Julie Gilhart, fashion director at Barneys New York, helped coordinate the show, and Barneys will display the one-of-a-kind outfits in its windows.



Max and Lubov Azria sent some mixed signals down the runway: There were complicated, intricate pleat details followed by the simplest shapes, shiny satins came after cozy cashmere, and brown and black were offset by flashes of teal and hot pink.

Apparently, the contradictions were done on purpose.

"The fall 2008 collection explores both modern femininity and the strength that comes with a confident sense of abandon," the husband-and-wife design team wrote in their notes.

The Azrias' devoted starlet fans, including Sophia Bush, Ana Ortiz, Christina Milian and Joss Stone, saw mostly dresses, both for daytime wear and cocktail parties, save the occasional wide-leg trouser.

Two of the best looks were the simplest: a cream-colored silk crepe dress with a draped neck and feminine sheath body, and a cashmere sweater dress with a single ruffle near the hemline.



The inspiration for Nautica's menswear collection is always the sea — even for the cooler months. Creative director Mirian Lamberth said the look for the fall line previewed at New York Fashion Week on Friday is her interpretation of ice sailing.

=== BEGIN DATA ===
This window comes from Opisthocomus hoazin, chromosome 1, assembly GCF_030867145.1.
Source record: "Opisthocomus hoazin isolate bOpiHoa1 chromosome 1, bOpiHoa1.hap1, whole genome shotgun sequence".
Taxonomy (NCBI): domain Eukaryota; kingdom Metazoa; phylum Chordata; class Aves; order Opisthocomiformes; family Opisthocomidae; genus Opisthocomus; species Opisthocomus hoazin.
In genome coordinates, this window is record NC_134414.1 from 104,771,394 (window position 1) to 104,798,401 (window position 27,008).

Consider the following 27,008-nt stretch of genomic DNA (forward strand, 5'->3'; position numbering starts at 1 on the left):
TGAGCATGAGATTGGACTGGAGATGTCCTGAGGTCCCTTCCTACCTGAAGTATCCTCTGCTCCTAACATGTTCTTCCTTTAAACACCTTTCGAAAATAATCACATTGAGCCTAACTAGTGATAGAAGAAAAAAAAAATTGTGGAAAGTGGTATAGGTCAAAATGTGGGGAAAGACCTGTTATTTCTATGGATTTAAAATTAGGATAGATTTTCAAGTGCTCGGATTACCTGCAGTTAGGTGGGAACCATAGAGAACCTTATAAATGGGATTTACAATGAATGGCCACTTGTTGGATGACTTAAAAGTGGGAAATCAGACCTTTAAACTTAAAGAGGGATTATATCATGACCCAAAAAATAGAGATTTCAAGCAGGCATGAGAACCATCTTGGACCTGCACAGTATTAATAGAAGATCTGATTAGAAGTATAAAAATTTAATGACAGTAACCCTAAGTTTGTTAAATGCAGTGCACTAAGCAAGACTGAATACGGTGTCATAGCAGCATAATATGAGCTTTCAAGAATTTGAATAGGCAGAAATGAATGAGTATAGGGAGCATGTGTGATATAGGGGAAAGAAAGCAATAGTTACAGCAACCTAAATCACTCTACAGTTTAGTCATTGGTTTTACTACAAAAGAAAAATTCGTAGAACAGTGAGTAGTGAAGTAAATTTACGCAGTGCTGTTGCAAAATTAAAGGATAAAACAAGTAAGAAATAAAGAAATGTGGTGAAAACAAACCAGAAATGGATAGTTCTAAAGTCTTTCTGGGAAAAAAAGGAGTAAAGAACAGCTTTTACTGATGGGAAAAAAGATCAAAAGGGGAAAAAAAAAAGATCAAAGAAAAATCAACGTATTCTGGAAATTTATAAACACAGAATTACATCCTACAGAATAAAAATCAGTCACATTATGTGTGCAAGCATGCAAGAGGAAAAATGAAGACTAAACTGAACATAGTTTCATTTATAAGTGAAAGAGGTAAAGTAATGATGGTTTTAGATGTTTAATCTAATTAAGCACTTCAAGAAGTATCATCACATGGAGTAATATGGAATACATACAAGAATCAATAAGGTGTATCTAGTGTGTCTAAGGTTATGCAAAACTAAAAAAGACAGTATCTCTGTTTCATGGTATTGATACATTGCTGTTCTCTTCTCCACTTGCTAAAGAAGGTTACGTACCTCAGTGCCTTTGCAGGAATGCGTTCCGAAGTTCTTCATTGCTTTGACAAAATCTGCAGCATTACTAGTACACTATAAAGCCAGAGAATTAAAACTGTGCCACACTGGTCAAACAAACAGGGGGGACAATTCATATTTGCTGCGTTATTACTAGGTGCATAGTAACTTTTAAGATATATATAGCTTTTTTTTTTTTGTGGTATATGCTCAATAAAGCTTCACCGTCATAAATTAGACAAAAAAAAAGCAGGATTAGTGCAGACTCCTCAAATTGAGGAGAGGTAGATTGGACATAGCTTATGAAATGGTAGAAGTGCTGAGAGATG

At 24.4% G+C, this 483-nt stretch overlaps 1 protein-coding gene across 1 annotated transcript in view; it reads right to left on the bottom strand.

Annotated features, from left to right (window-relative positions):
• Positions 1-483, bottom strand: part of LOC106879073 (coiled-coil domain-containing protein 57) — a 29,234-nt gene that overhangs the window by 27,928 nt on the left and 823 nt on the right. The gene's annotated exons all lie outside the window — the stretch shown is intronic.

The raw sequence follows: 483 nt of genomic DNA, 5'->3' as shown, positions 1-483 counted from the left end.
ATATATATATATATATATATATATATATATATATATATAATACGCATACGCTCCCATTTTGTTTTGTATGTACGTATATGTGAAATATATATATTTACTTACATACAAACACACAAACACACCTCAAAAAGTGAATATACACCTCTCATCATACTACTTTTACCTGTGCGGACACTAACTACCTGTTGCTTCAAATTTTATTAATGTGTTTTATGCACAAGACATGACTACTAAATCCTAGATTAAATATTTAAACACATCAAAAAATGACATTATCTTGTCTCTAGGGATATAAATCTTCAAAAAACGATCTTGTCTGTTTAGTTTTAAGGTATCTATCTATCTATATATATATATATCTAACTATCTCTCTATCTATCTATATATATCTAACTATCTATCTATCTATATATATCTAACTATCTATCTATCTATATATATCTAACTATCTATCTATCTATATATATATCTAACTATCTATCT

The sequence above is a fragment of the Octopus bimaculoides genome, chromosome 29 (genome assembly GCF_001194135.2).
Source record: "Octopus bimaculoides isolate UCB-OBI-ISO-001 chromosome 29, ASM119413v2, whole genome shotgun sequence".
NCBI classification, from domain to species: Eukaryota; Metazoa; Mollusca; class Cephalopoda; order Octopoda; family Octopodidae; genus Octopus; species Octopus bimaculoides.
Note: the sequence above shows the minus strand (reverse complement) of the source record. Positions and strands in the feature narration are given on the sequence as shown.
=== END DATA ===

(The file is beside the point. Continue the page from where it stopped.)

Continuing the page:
The show started with a pullover and pants made of high-tech fabrics topped with a nylon quilted vest that would have just as appropriate for a skier as a sailor. Next was Lamberth's favorite look, a peacoat in waterproof cashmere in navy worn with a yellow nylon vest, a chunky wool sweater with cable detail and a white cotton pant.

This wasn't the only white pant on the runway. Apparently in Alaska, there was never a rule about white after Labor Day.

Lamberth's top pick for shoppers is the peacoat. "You can never have enough peacoats — and there's so much innovation with them now with the fabrics," she said. "Any guy looks good in a peacoat."


Anna Jane Grossman contributed to this report.